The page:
By Jon Delano

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PITTSBURGH (KDKA) — Blacklisted by Amazon?

That may be too strong a word, but Amazon is clearly banning certain customers from making online purchases if they return too many products. That’s what a former Amazon enforcement investigator told The Wall Street Journal.

“It’s really surprising because Amazon has really set the bar and the standard,” Duquesne University business marketing Prof. Audrey Guskey told KDKA Money editor Jon Delano on Wednesday.

gettyimages 461842880 e1526497881114 Amazon Banning Certain Customers For Excessive Product Returns

(Photo by Justin Sullivan/Getty Images)

Guskey said easy returns has been key to Amazon’s attracting 300 million customers.

“Keep in mind. Amazon has conditioned us almost like Pavlov’s dogs to return things and to feel comfortable returning things,” noted Guskey. “And that’s been their policy all along, and so by them changing it, it is really against their strategic marketing policy.”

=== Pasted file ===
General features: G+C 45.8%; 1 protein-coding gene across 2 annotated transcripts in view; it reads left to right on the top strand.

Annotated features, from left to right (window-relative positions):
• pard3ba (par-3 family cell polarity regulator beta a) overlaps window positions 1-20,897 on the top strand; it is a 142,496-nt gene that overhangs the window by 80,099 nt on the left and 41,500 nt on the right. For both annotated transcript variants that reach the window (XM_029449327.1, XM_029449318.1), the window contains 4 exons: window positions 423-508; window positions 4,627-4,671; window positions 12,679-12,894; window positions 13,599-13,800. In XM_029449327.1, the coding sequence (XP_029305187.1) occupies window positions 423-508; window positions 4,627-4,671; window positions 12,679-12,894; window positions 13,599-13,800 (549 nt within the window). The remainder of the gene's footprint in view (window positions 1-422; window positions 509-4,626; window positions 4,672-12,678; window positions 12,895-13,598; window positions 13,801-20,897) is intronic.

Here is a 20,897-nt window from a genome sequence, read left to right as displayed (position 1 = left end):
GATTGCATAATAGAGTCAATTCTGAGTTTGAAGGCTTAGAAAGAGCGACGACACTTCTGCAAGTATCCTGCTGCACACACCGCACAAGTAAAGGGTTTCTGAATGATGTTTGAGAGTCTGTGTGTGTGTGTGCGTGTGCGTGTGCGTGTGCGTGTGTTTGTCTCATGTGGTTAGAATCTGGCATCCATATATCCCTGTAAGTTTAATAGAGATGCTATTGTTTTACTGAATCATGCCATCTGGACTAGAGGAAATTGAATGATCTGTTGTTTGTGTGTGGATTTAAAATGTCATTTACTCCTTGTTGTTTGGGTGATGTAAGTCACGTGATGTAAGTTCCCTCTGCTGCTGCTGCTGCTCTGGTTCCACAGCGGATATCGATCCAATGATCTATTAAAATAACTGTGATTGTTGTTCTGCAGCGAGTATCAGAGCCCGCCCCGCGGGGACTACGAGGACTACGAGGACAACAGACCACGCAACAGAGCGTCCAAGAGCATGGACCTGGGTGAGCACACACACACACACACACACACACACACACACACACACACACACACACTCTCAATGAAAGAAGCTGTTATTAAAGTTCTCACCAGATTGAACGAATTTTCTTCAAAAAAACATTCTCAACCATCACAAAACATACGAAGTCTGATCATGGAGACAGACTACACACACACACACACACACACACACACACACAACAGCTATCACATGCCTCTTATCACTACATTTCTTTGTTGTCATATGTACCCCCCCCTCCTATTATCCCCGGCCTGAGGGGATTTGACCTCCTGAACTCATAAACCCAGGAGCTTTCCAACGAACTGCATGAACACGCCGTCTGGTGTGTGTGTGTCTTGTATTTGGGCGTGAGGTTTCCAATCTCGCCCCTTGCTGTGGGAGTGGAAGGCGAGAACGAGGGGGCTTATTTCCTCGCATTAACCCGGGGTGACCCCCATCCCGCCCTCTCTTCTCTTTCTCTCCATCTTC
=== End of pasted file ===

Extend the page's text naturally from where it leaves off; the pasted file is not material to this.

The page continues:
Amazon insists the focus is on fraudsters, but it left lots of customers confused.

“Unbelievable. You’d think they’d want the customers,” said Nancy Chicchi of Scott.

“If you just start banning anybody who returns a certain number items that are too much, i think that’s absurd,” noted Nick Walter of Brentwood.

“If I don’t want an item for whatever the reason may be, I’m the customer. I’m always right,” added Hugh Legister of Collier.

A lot of folks shop online at Amazon to avoid these malls, but if Amazon starts to ban people because they return too many products, it’s likely they’re going to lose customers.

“I do return a decent amount of stuff, and if they’re going to ban me for that, I wouldn’t want to shop there anymore,” said Liz Duga of McDonald.

In a statement, Amazon says, “We want everyone to be able to use Amazon, but there are rare occasions where someone abuses our service over an extended period of time. We never take these decisions lightly… We take action when appropriate to protect the experience for all our customers.”

And if you feel wrongly banned, Amazon says, call them.

That may be too late for some.

“I avoid Amazon. I do now. I didn’t before, but I do now,” said Kim Bush of Bridgeville.